Newborn lambs

Newborn lambs

Newborn lambs

Newborn lambs

Newborn lambs

Newborn lambs

Newborn lambs

Newborn lambs

Newborn lambs

Those of you who were with me last winter know that our first lambing season was not a graceful one. Early lambs, a record cold winter, and inexperienced farmers meant more heartache than we could bear.

By February I had put Pete on "farmer" detail and assigned myself house-detail because my heart just couldn't take it.

So yesterday when Sage ran into the house shouting, "Lambs! I see lambs! Lambs, mama!" while Pete was at work you would think my heart would be in my throat.

But it wasn't. No fear, no worry, just a happy sort of excited adrenaline.

We raced out to the barnyard and sure enough, there were two (perfect) just born lambs laying on the hay. (Their mama Poppy didn't let on when we fed them a few hours before, or we weren't paying close enough attention.) We had no idea they were coming! What a surprise.

And without Pete and home to be the farmer, the kids and I managed just fine on our own.

One lamb was separated from it's mama, laying warm and wet on the hay where she was born. I scooped her up, checked her nose and mouth, and headed for Poppy. My hands stuck to the fluids and membrane on her wool and carried her across the field and I realized that it was the first time I had held a baby so fresh and new aside from my own.

We move the three of them into the barn to give them a quiet place to get acquainted and – without Pete there to help – I dried off the babies (since the mama wouldn't lick them dry, likely on account of my nervous hovering) and then Sage, Lupine and I worked together to get the babies to nurse for the first few several times as that, too, wasn't going as seamlessly as we had hoped.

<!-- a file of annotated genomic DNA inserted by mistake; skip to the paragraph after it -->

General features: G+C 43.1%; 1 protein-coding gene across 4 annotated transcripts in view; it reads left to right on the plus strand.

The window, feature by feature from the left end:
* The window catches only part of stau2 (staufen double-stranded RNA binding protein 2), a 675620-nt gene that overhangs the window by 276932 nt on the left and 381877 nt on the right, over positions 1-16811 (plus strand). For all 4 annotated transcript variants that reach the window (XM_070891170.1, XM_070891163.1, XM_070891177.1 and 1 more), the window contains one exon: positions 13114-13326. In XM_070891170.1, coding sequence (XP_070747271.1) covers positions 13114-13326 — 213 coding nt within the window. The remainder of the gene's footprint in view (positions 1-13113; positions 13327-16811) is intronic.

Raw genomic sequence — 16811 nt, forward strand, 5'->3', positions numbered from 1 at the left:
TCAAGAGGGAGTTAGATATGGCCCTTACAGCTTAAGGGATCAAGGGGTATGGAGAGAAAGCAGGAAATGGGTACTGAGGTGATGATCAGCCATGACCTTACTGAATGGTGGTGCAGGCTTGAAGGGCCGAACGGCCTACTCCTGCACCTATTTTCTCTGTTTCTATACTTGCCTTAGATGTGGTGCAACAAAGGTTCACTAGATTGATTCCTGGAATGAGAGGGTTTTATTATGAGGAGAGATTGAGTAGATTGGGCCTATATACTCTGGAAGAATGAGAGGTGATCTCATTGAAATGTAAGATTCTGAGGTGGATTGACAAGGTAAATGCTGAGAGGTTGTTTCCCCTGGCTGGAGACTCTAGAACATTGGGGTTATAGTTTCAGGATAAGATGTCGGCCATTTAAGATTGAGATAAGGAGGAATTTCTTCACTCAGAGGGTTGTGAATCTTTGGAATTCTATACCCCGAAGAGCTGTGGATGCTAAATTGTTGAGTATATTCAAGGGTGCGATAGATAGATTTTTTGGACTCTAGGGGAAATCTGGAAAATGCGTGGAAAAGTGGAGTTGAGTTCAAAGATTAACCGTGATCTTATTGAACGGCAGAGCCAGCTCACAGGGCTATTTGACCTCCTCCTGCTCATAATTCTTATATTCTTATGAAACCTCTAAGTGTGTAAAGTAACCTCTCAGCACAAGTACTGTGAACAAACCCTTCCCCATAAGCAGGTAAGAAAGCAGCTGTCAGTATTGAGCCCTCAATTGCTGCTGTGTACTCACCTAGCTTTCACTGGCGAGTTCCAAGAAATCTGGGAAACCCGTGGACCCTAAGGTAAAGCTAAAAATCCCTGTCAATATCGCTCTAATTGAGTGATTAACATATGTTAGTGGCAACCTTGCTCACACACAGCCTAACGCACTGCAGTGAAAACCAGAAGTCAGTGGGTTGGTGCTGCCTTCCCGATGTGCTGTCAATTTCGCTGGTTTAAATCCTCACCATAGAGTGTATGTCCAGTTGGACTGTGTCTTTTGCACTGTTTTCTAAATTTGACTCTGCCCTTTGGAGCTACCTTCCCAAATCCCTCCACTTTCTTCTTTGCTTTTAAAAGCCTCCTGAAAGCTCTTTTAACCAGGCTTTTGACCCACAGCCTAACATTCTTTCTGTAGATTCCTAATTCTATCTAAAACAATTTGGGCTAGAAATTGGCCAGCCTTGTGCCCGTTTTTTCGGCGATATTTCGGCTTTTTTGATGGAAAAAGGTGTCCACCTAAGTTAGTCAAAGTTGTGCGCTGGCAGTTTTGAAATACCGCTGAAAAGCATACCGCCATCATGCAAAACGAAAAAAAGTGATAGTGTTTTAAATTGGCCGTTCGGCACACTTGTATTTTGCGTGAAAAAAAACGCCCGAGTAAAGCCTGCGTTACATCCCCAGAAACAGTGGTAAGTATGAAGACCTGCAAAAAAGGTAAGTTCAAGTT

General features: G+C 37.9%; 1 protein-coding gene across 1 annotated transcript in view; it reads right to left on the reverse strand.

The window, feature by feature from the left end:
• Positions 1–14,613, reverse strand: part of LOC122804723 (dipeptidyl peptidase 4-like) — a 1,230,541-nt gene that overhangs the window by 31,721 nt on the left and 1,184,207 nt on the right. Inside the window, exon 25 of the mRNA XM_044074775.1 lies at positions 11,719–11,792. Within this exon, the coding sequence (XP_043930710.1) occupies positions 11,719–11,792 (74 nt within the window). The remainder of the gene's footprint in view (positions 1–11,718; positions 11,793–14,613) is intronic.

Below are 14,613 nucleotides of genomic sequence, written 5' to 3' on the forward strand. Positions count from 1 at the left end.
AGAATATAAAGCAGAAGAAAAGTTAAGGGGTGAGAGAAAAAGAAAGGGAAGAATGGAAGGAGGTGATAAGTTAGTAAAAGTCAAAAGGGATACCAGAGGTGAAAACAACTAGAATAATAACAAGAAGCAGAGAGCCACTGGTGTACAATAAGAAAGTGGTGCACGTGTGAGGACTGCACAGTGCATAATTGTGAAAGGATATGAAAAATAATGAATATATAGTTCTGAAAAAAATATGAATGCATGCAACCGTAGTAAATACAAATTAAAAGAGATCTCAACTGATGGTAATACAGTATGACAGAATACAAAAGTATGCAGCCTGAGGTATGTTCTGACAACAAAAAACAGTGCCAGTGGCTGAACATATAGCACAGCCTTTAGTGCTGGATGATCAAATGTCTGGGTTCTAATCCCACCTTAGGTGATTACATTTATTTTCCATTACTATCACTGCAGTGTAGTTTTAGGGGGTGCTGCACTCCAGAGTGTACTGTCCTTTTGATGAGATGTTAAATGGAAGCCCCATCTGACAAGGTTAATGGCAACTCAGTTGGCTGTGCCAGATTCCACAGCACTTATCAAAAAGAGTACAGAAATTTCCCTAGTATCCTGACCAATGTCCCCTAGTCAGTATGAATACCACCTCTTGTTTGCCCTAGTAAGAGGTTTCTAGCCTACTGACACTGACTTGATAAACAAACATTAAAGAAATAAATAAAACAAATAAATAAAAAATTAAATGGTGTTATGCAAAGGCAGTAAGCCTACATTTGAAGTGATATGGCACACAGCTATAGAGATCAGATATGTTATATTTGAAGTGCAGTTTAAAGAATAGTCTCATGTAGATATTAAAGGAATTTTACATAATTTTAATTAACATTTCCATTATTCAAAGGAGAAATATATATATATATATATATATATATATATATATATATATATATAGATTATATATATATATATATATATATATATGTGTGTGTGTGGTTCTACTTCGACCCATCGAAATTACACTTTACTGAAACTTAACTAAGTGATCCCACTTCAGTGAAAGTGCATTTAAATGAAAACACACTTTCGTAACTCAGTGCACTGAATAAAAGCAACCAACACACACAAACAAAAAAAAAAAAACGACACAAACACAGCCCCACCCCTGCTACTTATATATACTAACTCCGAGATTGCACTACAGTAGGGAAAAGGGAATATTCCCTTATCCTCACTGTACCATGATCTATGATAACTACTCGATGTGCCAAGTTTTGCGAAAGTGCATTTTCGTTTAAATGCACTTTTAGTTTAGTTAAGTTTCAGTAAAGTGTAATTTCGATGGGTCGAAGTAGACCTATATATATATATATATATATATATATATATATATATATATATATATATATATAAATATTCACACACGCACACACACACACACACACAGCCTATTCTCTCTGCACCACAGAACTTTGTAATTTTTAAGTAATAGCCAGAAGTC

And all was well.

Full disclosure: while the three of us bravely managed it alone, I did send Lupine to the house a half-dozen times with questions or updates for him. "She won't lick them. Should I dry them off?" "How long before we need to intervene and feed them?" "Good sucking reflex but they won't latch. What should I do?" "What about iodine for their umbilical cords?"

By noon he was answering his cell phone, "Sheep doula hotline, how can I help you?"

Because, yeah. I called a lot.

But still. We did it! Two strong, healthy lambs and one strong, healthy mama, despite the normal bumps along the road. I could hardly fall asleep last night, thinking of mama and lambs and the others yet to come. 

I'm thankful that things went so well and – amazing even myself – I'm actually excited (not afraid) to have more lambs born in the coming days.

Oh, what a difference +45 F (versus -30) means for little lambs. And for my heart.

Welcome, Poppy Seed and Polka Dot! We're so glad you're here.



5 thoughts on “Newborn lambs

  1. Jacquelyn says:

    Wonderful! I am a bit nervous as we are about to enter our first lambing season. I am constantly checking the ewe’s behinds to see if they are getting close lol. What kind of sheep do you have? We have Icelandics.

  2. Rachel Wolf says:

    We have a bit of a hodge-podge! This mama is part Leicester and part merino, the ram was a polypay-Icelandic cross. We recently got a Merino ram and are moving toward Leicester, Merino, and Corriedale crosses.

  3. Knitting Mole says:

    Yeah! So excited for you! Thank goodness its so nice out this week 🙂
    (the Sheep Doula Hotline cracked me up :D)

  4. Val Buch says:

    What beautiful lambs! The first thing I thought of when I saw those black lambs is how beautiful their fleece would look spun into yarn. And then I saw your comment saying what type of sheep they are. With their Mama being a Leister and Merino cross, that yarn is going to be so soft! Corriedale is nice to spin too. Please post picture of the fleece when you shear!

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